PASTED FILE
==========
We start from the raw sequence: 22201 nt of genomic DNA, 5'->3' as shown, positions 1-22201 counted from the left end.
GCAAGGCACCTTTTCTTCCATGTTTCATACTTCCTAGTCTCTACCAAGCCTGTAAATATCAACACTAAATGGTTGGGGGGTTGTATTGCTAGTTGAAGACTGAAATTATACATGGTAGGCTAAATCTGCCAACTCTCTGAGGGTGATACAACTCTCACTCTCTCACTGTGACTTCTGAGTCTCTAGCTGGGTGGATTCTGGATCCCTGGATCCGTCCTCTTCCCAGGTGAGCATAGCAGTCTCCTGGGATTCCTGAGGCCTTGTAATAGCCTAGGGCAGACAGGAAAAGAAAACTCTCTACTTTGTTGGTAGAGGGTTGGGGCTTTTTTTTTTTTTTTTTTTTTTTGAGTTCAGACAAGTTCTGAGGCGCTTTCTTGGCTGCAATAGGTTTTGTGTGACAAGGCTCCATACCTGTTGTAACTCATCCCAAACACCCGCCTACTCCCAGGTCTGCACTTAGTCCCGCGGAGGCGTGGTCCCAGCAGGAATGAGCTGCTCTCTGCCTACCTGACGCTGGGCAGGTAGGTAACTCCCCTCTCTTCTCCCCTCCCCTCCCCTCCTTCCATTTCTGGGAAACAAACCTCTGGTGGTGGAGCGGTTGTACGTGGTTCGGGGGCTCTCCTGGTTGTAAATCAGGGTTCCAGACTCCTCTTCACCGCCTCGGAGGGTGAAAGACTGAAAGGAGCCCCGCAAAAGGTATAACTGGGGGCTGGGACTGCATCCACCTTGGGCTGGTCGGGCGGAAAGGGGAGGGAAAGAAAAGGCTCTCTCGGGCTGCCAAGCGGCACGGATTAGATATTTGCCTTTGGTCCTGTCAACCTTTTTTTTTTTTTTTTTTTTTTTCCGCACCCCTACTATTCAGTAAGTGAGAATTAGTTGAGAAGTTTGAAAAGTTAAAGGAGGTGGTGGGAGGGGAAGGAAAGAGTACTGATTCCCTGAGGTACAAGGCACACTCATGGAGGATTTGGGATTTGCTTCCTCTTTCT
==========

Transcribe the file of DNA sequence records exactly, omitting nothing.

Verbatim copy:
We start from the raw sequence: 22201 nt of genomic DNA, 5'->3' as shown, positions 1-22201 counted from the left end.
GCAAGGCACCTTTTCTTCCATGTTTCATACTTCCTAGTCTCTACCAAGCCTGTAAATATCAACACTAAATGGTTGGGGGGTTGTATTGCTAGTTGAAGACTGAAATTATACATGGTAGGCTAAATCTGCCAACTCTCTGAGGGTGATACAACTCTCACTCTCTCACTGTGACTTCTGAGTCTCTAGCTGGGTGGATTCTGGATCCCTGGATCCGTCCTCTTCCCAGGTGAGCATAGCAGTCTCCTGGGATTCCTGAGGCCTTGTAATAGCCTAGGGCAGACAGGAAAAGAAAACTCTCTACTTTGTTGGTAGAGGGTTGGGGCTTTTTTTTTTTTTTTTTTTTTTTGAGTTCAGACAAGTTCTGAGGCGCTTTCTTGGCTGCAATAGGTTTTGTGTGACAAGGCTCCATACCTGTTGTAACTCATCCCAAACACCCGCCTACTCCCAGGTCTGCACTTAGTCCCGCGGAGGCGTGGTCCCAGCAGGAATGAGCTGCTCTCTGCCTACCTGACGCTGGGCAGGTAGGTAACTCCCCTCTCTTCTCCCCTCCCCTCCCCTCCTTCCATTTCTGGGAAACAAACCTCTGGTGGTGGAGCGGTTGTACGTGGTTCGGGGGCTCTCCTGGTTGTAAATCAGGGTTCCAGACTCCTCTTCACCGCCTCGGAGGGTGAAAGACTGAAAGGAGCCCCGCAAAAGGTATAACTGGGGGCTGGGACTGCATCCACCTTGGGCTGGTCGGGCGGAAAGGGGAGGGAAAGAAAAGGCTCTCTCGGGCTGCCAAGCGGCACGGATTAGATATTTGCCTTTGGTCCTGTCAACCTTTTTTTTTTTTTTTTTTTTTTTCCGCACCCCTACTATTCAGTAAGTGAGAATTAGTTGAGAAGTTTGAAAAGTTAAAGGAGGTGGTGGGAGGGGAAGGAAAGAGTACTGATTCCCTGAGGTACAAGGCACACTCATGGAGGATTTGGGATTTGCTTCCTCTTTCT